Stacy Lewis might not be the LPGA Tour player of year if not for her doctor buying a raffle ticket he didn't want.
It's a bizarre twist in her unlikely path to the top of women's golf. And it's a reminder to Lewis that whenever she asks that familiar question — "Why me?" — the answer no longer is grounded in self-pity, but in sheer amazement.
"I guess it's fate a little bit," Lewis said.
Fate doesn't happen without hard work, and few players had it tougher than Lewis.
She was diagnosed with scoliosis when she was 11, so severe that she wore a back brace for 18 hours every day from age 11 until she got out of high school, and then had to have surgery when that didn't correct the curvature in her spine.
That's when Gary Brock, her orthopedic surgeon in Houston, entered the picture.
Brock knew Lewis played golf at The Woodlands Country Club. He just didn't know she was good enough to have earned a scholarship to Arkansas. In the months leading up to her back surgery, Brock was invited to a charity event in which one of the prizes was a series of lessons with a golf pro.
"I went with a friend of mine. He was the one who wanted to win the raffle ticket," Brock said Wednesday. "I just bought one to humor him, and I ended up winning. The pro that I worked with had worked with Stacy. All summer long, he said what a great golfer she could be."
It was enough for Brock to consider giving Lewis a chance to succeed.
The original plan was to insert two rods in her back. Brock suggested a single rod with five screws, which would allow her more flexibility and rotation for golf. It also meant going in from the side, breaking a rib and maneuvering around two major blood vessels.
"I remember he called my wife and I and said, 'We need to do a different surgery,'" said Dale Lewis, her father. "He said, 'It's going to take twice as along. It's twice as risky. The recovery is twice as long. But she'll be so much more flexible.'"
Lewis took it from there.
She spent her first year at Arkansas as a redshirt, recovering from surgery. She could only chip and putt for six months before she was allowed to swing, and she earned a spot on the team. As a junior, she won the NCAA title. As a senior, she tied for third at the Kraft Nabisco Championship on an amateur invitation. She ended her amateur career by going undefeated at the Curtis Cup.
And now this, a breakthrough year of four wins to become the first American since Beth Daniel in 1994 to win the points-based player of the year. She will be honored Friday night during the LPGA Titleholders, and Brock is flying to Florida to join the celebration.
All because of his raffle ticket?
"Exactly," Lewis said, smiling at how something so small can lead to something so grand. "I think it's amazing how you make a decision a certain way, how little things seem to fall into place and you can look back say that was a turning point. At the time, I didn't really think the stuff with my doctor was that big of a deal. But now looking back, I mean, he doesn't win the raffle and I'm not here today? It's crazy."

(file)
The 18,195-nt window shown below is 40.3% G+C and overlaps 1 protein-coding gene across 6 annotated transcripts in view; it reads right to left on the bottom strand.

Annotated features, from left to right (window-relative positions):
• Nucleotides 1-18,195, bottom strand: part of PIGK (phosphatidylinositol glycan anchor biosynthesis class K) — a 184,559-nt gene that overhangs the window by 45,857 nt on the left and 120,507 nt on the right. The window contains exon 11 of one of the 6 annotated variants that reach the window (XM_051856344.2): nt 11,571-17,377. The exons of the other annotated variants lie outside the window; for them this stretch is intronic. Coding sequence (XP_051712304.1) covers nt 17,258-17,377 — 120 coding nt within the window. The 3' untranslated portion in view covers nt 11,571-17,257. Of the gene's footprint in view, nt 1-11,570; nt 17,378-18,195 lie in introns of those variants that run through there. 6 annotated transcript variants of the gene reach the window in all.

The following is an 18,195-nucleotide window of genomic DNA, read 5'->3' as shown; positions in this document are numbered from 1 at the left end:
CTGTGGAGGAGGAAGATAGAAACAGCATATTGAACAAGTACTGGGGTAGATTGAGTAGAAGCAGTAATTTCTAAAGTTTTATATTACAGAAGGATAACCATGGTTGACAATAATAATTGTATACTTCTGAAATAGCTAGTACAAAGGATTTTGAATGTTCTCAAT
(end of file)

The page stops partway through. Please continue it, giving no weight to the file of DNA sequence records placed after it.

Brock thinks that might be a stretch, but not much of one. Lewis still could have played golf with two rods in her back, but it's fine line between good and great, and he wonders if she could have gone as far as she has.
With Lewis, though, there was always something about her that had nothing to do with science.
"She has a spirit about her," Brock said. "I don't think anything would have held her back."
That spirit showed as a kid. Lewis despised being in a brace, and she hated it even more when she was told after three years that she needed to keep it even longer because she kept growing. Her father said she never bought clothes, such as sleeveless shirts or halter tops, that would expose her brace. It was a happy day when the brace came off for good, and Lewis thought about burning it. Instead, she keeps two of them in a closet at her parents' house — the first one and last one she had to wear. Her agent said a photo doesn't exist anywhere of Lewis wearing the brace. She refused to be seen in it.
"She got over the bitterness and it became, 'How lucky I am that I still get to play golf,'" the father said. "She just wanted to be normal again."
There is nothing flashy about Lewis, which might explain how she reached her main goal — becoming the highest-ranked American in women's golf — and achieved another one that she didn't think possible at the start of the year the way Yani Tseng ruled the sport.
That also might explain why she has been overlooked for so much of her career. She didn't have the star power of Michelle Wie, the youth of Lexi Thompson, the marketing prowess of Paula Creamer.
"I didn't have all the expectations everyone else had and I think that's really helped me get to where I am," Lewis said. "I like working hard. Some girls like to do all the extra stuff off the course and the sponsor things and this and that, and I just love to go out and play golf. I don't know if that's what has gotten me to this point versus everybody else. But that's just what I like to do."
There is work left for Lewis at the LPGA Titleholders, which starts Thursday at TwinEagles Golf Club.
Lewis would have to win to have any chance of overtaking Inbee Park on the money list. Park only has two wins this year, but she collected first-place money from the Canadian Women's Open when an amateur, 15-year-old Lydia Ko, won the tournament. Park also has a narrow lead in the Vare Trophy for lowest adjusted scoring average. Otherwise, this week is a celebration.
Brock didn't realize until this week that Lewis would be honored Friday night. He rescheduled a clinic to be there. Even now, he has a hard time believing that a change of surgery brought on by a winning raffle ticket would lead to this. That the little girl, who grew 1½ inches after surgery, would become the best American female in golf.
"We would never have dreamed that in a million years," Brock said.